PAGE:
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The impact of high-resolution magic angle spinning (HR-MAS) spectroscopy on the histopathologic and mRNA integrity of human prostate tissues was evaluated. Forty prostate tissues were harvested at transrectal ultrasound (TRUS) guided biopsy (n =20) or radical prostatectomy surgery (n =20), snap-frozen on dry ice, and stored at −80°C until use. Twenty-one samples (n =11 biopsy, n =10 surgical) underwent HR-MAS spectroscopy prior to histopathologic and cDNA microarray analysis, while 19 control samples (n =9 biopsy, n =10 surgical) underwent only histopathologic and microarray analysis. Frozen tissues were sectioned at 14-μm intervals and placed on individual histopathology slides. Every 8th slide was stained with hematoxylin and eosin (H&E) and used to target areas of predominantly epithelial tissue on the remaining slides for mRNA integrity and cDNA microarray analysis. Histopathologic integrity was graded from 1 (best) to 5 (worst) by two ‘blinded’ pathologists. Histopathologic integrity scores were not significantly different for post-surgical tissues (HR-MAS vs controls); however, one pathologist’s scores were significantly lower for biopsy tissues following HR-MAS while the other pathologist’s scores were not. mRNA integrity assays were performed using an Agilent 2100 Bioanalyzer and the electrophoretic traces were scored with an RNA integrity number (RIN) from 1 (degraded) to 10 (intact). RIN scores were not significantly different for surgical tissues, but were significantly lower for biopsy tissues following HR-MAS spectroscopy. The isolated mRNA then underwent two rounds of amplification, conversion to cDNA, coupling to Cy3 and Cy5 dyes, microarray hybridization, imaging, and analysis. Significance analysis of microarrays (SAM) identified no significantly over- or under-expressed genes, including 14 housekeeping genes, between HR-MAS and control samples of surgical and biopsy tissues (5% false discovery rate). This study demonstrates that histopathologic and genetic microarray analysis can be successfully performed on prostate surgical and biopsy tissues following HR-MAS analysis; however, biopsy tissues are more fragile than surgical tissues.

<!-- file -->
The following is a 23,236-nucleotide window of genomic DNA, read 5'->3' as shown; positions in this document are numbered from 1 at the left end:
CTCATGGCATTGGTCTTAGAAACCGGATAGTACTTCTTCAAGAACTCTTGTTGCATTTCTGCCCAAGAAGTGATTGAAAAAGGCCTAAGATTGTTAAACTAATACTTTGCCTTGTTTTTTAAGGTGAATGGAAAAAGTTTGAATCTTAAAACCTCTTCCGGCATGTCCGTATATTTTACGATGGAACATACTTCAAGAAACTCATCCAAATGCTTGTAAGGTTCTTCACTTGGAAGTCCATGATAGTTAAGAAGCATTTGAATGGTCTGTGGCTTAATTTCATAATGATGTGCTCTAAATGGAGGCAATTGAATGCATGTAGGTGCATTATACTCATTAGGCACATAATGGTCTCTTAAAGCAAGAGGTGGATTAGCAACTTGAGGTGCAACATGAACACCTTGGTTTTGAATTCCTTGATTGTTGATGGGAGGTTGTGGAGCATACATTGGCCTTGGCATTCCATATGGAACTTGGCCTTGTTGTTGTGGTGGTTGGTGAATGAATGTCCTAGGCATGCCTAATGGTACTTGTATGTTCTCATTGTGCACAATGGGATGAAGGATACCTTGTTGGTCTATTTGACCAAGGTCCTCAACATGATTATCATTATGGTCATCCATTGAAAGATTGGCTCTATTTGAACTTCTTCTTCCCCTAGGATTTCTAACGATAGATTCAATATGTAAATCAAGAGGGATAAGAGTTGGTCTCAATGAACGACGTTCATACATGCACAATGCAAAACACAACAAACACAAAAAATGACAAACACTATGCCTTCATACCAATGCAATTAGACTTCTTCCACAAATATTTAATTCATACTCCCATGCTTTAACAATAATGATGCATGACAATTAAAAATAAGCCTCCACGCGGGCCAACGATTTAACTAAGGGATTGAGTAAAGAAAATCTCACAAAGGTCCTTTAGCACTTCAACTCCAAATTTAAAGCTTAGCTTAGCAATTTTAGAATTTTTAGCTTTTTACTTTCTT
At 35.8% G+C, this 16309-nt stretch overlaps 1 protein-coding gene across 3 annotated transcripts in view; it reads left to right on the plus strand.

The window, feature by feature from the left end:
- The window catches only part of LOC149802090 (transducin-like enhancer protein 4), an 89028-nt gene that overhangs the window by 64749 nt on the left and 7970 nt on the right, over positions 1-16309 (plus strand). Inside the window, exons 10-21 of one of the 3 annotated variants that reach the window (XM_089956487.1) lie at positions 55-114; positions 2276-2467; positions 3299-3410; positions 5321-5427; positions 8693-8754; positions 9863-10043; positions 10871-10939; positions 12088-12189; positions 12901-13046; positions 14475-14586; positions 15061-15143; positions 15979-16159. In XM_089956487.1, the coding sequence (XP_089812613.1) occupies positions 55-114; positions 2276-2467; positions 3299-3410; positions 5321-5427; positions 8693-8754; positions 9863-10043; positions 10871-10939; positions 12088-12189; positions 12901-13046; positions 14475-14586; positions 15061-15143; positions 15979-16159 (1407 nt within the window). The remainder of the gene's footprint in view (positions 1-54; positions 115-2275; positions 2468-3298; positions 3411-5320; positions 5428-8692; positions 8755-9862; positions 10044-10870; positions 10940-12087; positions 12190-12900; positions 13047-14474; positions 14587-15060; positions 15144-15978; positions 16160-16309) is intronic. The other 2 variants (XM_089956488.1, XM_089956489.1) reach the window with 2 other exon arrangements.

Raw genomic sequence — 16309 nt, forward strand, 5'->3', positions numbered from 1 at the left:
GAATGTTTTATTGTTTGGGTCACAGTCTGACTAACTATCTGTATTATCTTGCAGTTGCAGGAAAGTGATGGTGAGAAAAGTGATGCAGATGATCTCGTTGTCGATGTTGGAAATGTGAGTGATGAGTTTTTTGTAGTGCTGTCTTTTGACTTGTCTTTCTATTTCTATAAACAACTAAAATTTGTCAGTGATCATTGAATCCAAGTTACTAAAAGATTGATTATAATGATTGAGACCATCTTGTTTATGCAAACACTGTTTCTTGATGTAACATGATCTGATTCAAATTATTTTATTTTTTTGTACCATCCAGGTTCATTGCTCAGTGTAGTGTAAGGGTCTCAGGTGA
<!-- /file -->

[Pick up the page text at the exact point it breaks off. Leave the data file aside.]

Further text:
High resolution magic angle spinning (HR-MAS) spectroscopy is an emerging nuclear magnetic resonance (NMR) technique for the metabolic analysis of intact tissues. Historically, NMR studies of tissue metabolism were often performed on extracts because the spectral resolution is inherently better in the liquid vs solid state. By spinning the sample at moderate spin rates and at a specific angle (54.7°), HR-MAS spectroscopy reduces spectral broadness due to restricted molecular motion and approaches the resolution observed in liquids. Because HR-MAS spectroscopy is applied to intact tissue, the same sample can undergo subsequent histopathologic (1–4), genetic (5–7), and/or other analyses (8,9). There is much interest in correlating metabolic patterns with histopathologic (Gleason score) and immunohistochemical markers (e.g. Ki67) of prostate cancer aggressiveness (3,4). Gene expression data obtained from cDNA microarrays or reverse transcription polymerase chain reaction (RT-PCR) assays could provide important insight into the underlying mechanisms resulting in altered citrate (3,4,10,11), zinc (12), polyamine (2–4,13), lactate (14), and phospholipid metabolism (15–17) observed in prostate cancer. This information could then be used to better understand the complex metabolic changes observed clinically in vivo and help clinicians distinguish between indolent (18) and aggressive (19) prostate cancers.